Agents of SHIELD: TV Review

Calling the pilot "good but not great" has more to do with expectations than anything else.  

The ABC series, co-created by Joss Whedon, follows non-superheroes in Marvel's "Avengers" universe who are tasked with fighting forces of evil.

Easily one of the most buzzed-about fall shows -- and one that has the benefit of a brand name behind it and a box-office blockbuster related to it -- ABC's Agents of SHIELD thus sits in an oddly precarious position. It's either going to cash in on the buzz and familiarity or it will end up as a great idea on paper but another drama that failed to launch.

Honestly, this could go either way. The pilot (airing Tuesday, Sept. 24, at 8 p.m.) is one of those good-not-great propositions that many pilots are, particularly those trying to establish a complex world. But it's an hour that doesn't exactly justify ABC and Marvel's feverish protection of it, like it was a secret that could implode the world if it got out. The pilot was screened at Comic-Con and then to critics at the Television Critics Association summer press tour. But the full pilot is not even available on ABC's MediaNet player, for those who might have, you know, forgotten about a scene or two.

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That might not be smart, but it's not a fatal blunder. There's enough word of mouth to guarantee sampling regardless of what critics think (yet if that doesn't materialize for the pilot, game over), and Joss Whedon's name out in front should guarantee at least a month of critical goodwill to see if the succeeding episodes take flight.

I'm betting they do, but I'm less sure that Agents of SHIELD will be the massive hit that ABC so desperately needs. Part of that has to do with history, part of it with concept.

And by history I mean whether or not people less versed in the Marvel world will A) be attracted to the show in the first place and B) find an entry point that's not confusing. Must you have seen The Avengers to know what's going on? Or any of the other movies featuring Marvel character who comprise the actual Avengers (you know, like Iron Man)? Well, it would certainly help, let's put it that way.

Strangely enough, being familiar with the events of The Avengers will also make one twist a little hard to fathom: SHIELD Agent Phil Coulson (Clark Gregg), who was killed at the hands of Tom Hiddleston's Loki, pops up alive and well in Agents of SHIELD. (I trust that Whedon has a super-awesome explanation that will make the geek set flip out with joy.)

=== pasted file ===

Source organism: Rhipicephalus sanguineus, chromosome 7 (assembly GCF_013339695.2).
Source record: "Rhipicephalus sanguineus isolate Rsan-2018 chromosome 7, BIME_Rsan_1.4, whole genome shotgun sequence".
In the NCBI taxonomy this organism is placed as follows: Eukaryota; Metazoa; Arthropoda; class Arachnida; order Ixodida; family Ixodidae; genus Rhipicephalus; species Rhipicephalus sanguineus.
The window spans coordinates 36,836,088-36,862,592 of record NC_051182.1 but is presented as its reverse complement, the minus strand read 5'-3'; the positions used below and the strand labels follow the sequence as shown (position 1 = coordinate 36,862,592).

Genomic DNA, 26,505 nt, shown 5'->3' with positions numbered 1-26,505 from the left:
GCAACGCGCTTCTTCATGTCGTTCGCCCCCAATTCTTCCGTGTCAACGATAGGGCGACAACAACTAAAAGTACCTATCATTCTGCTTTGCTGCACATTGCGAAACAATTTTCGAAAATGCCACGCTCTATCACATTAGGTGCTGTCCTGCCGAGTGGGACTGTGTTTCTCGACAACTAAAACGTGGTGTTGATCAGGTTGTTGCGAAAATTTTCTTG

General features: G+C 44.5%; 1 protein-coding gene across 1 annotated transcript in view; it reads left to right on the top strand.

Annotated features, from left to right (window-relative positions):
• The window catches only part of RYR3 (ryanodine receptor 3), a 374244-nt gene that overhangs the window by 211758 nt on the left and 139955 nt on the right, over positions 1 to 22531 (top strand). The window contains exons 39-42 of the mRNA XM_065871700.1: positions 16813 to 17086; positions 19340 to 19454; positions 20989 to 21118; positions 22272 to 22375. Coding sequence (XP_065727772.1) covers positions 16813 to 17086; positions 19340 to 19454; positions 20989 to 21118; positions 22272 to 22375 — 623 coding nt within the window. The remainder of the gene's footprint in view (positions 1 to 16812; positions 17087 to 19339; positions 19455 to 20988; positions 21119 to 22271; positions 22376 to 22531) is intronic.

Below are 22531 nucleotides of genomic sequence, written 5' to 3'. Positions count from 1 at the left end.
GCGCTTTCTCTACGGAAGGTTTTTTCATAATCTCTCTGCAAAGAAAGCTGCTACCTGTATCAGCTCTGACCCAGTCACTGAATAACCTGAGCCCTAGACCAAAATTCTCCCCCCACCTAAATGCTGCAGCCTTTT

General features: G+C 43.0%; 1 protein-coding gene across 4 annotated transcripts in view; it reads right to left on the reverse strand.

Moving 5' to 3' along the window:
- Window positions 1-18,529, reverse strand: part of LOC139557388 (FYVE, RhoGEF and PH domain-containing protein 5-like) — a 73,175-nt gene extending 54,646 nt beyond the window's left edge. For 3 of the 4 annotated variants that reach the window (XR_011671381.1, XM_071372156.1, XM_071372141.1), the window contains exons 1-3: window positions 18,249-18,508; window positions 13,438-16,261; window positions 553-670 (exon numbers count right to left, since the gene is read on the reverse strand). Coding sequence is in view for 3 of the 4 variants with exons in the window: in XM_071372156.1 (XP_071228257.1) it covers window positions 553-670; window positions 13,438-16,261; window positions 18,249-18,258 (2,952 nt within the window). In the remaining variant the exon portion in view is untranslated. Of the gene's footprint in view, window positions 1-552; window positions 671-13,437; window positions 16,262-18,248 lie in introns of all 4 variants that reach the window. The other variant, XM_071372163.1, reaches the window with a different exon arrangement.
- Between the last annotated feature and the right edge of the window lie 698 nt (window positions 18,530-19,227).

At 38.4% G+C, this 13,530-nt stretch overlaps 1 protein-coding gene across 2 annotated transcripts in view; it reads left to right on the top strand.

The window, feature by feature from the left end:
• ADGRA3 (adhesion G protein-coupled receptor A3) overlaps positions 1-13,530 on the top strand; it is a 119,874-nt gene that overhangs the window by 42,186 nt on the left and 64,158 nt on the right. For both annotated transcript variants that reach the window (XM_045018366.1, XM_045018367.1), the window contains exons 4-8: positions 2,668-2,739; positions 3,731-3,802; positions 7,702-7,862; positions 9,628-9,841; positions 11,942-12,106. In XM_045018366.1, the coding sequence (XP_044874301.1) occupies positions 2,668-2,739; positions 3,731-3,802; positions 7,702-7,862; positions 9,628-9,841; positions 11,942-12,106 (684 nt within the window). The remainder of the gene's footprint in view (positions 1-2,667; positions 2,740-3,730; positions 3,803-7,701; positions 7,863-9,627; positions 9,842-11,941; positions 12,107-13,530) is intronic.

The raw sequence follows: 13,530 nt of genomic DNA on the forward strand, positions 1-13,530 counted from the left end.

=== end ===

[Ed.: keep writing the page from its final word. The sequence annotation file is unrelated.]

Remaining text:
Agents of SHIELD also opens with a voiced-over montage recounting previous happenings from the Marvel world -- namely, that all hell broke loose and a bunch of superheroes were needed to save the day. Cobie Smulders, briefly reprising her Avengers role as Maria Hill, is in the pilot as a expositional device. And then she's gone.

Now, post-Avengers-mayhem mop-up, the Agents of SHIELD characters -- who are normal humans with no superpowers -- are tasked with rooting out and dealing with worldwide flare-ups of the paranormal variety.

Once you're in on that premise as a viewer, then the world of Agents of SHIELD begins to make sense. Along with Coulson, we've got Ming-Na Wen as agent Melinda May, a pilot and weapons expert. (The agents of SHIELD bounce from hot spot to hot spot in a black stealth airplane.) Brett Dalton plays agent Grant Ward, a black ops specialist who's more of a shoot-my-way-in-and-out guy.

On the less-guns-more-science side, you've got agent Leo Fitz (Iain De Caestecker), technology and weaponry guru, and agent Jemma Simmons (Elizabeth Henstridge), who's into life sciences (even the extraterrestrial variety). Together they're billed as Fitz-Simmons. Chloe Bennet plays Skye, a meddlesome civilian causing trouble for SHIELD but also someone with enough skills to be valuable.

In the pilot, Skye plays a key role because she catches -- on her phone camera -- what is clearly the act of a superhero who looks like Joe Average. And since this Joe Average seemingly has no idea how he did it, something's afoot. (And yep, the SHIELD guys are onto it).

Gregg and Ming-Na are the anchors in the pilot but fans will probably warm to Dalton as well. There's comic possibilities with Bennet, De Caestecker and Henstridge. And the combination of all of them, while not jelling perfectly in the pilot, could eventually make an ensemble that brings people back each week. After all, you have to be interested in the characters or there's no point of entry.

Now, if you're a fan of The Avengers then the notion of a Marvel series with Joss Whedon at the helm might be exciting because who knows which Avenger could pop in, right? That might be a problem of expectations as well because Whedon made it pretty clear that Agents of SHIELD is the story of non-superheroes -- just the agents on the ground trying to fight the forces of evil without The Hulk. So those who were hoping for a mix might be disappointed.

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On the positive side, Agents of SHIELD, which was co-created by Jed Whedon and Maurissa Tancharoen, has a nice combination of Whedonesque humor and entertaining action. It's a fun hour and calling it "good but not great" has more to do with expectations in the wake of the Marvel movies than anything else.

Whedon has earned the right to work his magic and perhaps that will take a few episodes. The issue for ABC is that it needs Agents of SHIELD to open huge and stay huge. I think the network would have been better served airing two episodes back-to-back just to cement the tone, but it's too late for that now. We'll have to see if the ratings are super … or not.

Twitter: @BastardMachine